Facebook Determined To Fight Fake News In Kenya With Educational Tool

By Peter Pedroncelli Published: August 3, 2017, 6:23 am
Facebook is helping Kenyans to spot fake news. Photo - BBCFacebook is helping Kenyans to spot fake news. Photo - BBC

In an effort to limit hate speech and combat fake news in Kenya ahead of national elections in the country, Facebook has launched a tool that seeks to educate users on how to identify stories that are genuine from those that are fake.

The social media site has provided a tool at the top of user news feeds from which users are directed to the Facebook Help Center, where they will be given access to information that will assist them in determining which news articles are fake.

Available in both English and Swahili, the tool and information will be shown to seven million Kenyans who are active on Facebook on a monthly basis, and will be available for the next few days until the election, according to ITNewsAfrica.

In addition to the efforts on the website, Facebook and WhatsApp are placing educational notices in some of Kenya’s national newspapers and adverting on radio stations with 10 tips on how to identify fake news stories.

Kenyans will be heading to the polls on August 8 for elections, and the spread of fake news in recent times has gotten out of control.

With social media being the primary source of news for many people, those peddling falsehoods have used such platforms to spread inaccurate content.

During the primary elections in April, fake news purporting to be from the Daily Nation reported that a candidate had defected from the opposition coalition to the ruling party, while two fake video reports imitating international news agencies suggested inaccurately that president Uhuru Kenyatta was ahead in the polls, according to Quartz.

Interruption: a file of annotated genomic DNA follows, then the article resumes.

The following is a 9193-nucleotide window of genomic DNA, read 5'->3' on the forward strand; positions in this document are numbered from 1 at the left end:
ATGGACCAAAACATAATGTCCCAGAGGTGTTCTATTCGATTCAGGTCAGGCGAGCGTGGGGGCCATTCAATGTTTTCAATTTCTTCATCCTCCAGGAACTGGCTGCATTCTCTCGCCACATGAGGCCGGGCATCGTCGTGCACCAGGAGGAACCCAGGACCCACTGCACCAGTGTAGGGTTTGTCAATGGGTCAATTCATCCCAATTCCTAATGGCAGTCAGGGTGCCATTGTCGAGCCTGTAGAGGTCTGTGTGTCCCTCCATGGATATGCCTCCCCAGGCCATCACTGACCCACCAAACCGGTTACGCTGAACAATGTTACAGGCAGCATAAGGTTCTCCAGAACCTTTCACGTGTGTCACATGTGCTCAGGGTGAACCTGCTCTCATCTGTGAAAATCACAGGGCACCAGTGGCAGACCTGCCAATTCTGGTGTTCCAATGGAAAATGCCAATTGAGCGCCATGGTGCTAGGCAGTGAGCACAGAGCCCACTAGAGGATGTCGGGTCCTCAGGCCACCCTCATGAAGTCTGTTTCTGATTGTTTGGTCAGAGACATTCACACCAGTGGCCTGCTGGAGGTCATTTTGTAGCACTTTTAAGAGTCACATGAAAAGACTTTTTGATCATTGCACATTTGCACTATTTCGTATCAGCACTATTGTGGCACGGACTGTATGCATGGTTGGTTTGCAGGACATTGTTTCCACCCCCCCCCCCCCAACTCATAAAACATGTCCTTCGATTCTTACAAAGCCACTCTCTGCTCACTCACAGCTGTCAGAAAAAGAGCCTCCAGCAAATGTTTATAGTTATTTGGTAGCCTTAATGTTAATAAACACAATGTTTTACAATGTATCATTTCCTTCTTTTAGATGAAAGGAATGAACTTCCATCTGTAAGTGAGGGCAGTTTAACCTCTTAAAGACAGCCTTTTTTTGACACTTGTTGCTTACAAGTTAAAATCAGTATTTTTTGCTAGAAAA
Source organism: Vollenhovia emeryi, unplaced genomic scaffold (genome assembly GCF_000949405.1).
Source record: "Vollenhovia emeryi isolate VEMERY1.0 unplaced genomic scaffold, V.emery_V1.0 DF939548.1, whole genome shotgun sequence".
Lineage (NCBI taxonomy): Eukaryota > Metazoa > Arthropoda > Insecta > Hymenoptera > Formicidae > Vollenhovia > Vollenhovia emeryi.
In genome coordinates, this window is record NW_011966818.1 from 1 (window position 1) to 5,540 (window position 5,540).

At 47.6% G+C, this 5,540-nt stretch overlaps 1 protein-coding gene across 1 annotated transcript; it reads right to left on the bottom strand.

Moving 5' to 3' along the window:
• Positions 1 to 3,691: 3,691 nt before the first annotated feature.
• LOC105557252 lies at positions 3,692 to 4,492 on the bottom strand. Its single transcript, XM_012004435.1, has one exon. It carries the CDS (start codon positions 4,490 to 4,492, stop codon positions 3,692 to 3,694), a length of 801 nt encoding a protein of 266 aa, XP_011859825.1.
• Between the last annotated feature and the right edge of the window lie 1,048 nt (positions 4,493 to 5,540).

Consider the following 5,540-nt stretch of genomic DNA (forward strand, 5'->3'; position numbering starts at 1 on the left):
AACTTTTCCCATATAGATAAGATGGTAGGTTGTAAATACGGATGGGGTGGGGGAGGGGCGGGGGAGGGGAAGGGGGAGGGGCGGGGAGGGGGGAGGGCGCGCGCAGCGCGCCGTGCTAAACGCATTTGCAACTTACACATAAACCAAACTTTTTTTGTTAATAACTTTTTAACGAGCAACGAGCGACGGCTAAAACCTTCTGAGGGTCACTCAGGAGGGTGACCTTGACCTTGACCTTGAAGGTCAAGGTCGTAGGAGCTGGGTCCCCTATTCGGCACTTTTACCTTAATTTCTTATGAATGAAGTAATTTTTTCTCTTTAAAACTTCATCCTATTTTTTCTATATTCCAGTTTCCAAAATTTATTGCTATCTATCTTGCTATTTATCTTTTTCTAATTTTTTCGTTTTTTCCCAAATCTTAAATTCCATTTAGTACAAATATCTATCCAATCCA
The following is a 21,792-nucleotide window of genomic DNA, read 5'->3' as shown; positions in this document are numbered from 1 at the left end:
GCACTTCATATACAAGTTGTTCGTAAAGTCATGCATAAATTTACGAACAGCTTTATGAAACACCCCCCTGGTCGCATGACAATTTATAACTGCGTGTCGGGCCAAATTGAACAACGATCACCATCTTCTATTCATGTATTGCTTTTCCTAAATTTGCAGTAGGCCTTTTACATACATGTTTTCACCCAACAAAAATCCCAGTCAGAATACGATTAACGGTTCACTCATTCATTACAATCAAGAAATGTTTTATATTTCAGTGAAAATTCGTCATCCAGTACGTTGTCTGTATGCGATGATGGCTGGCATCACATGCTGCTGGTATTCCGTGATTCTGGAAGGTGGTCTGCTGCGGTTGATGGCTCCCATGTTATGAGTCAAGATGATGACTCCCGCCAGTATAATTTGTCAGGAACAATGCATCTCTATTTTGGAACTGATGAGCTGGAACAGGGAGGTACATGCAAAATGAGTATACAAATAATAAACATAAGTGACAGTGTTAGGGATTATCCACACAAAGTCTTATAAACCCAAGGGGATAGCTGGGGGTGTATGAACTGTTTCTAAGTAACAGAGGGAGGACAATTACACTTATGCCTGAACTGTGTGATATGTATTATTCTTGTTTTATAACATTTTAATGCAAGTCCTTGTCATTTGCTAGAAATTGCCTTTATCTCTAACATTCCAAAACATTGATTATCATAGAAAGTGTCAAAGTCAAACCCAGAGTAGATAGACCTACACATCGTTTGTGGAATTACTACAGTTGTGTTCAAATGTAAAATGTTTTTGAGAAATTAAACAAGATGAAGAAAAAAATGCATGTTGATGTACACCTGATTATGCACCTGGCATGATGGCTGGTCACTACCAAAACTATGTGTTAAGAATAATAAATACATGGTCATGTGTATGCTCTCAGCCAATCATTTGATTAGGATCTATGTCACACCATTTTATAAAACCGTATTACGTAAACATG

Aiming to stop fake news in Kenya

Ebele Okobi is the director of policy for Facebook Africa, and he expressed the social media platform’s thoughts on the scourge of fake news in Kenya, as well as the plans in place to combat it.

“We take fighting fake news issues seriously, because people want to see accurate information on Facebook,” Okobi said, according to NairobiNews.

“We’ve developed a three-part strategy to stop the spread of misinformation: disrupting the economic incentives for the spammers who attempt to distribute false news, building new products, and helping people better identify false news and report it,” he added.

Some of the tips that Facebook is sharing with Kenyan users include checking the web address of potentially fake articles, taking a closer look at the source and images used, as well as looking for other reports on the topic.

Facebook have dedicated themselves to the fight against fake news in recent months, and in April used their blog to document a list of efforts planned against those peddling false news, including reducing financial incentives for those responsible, taking action against fake accounts, and applying machine learning to help limit spam.

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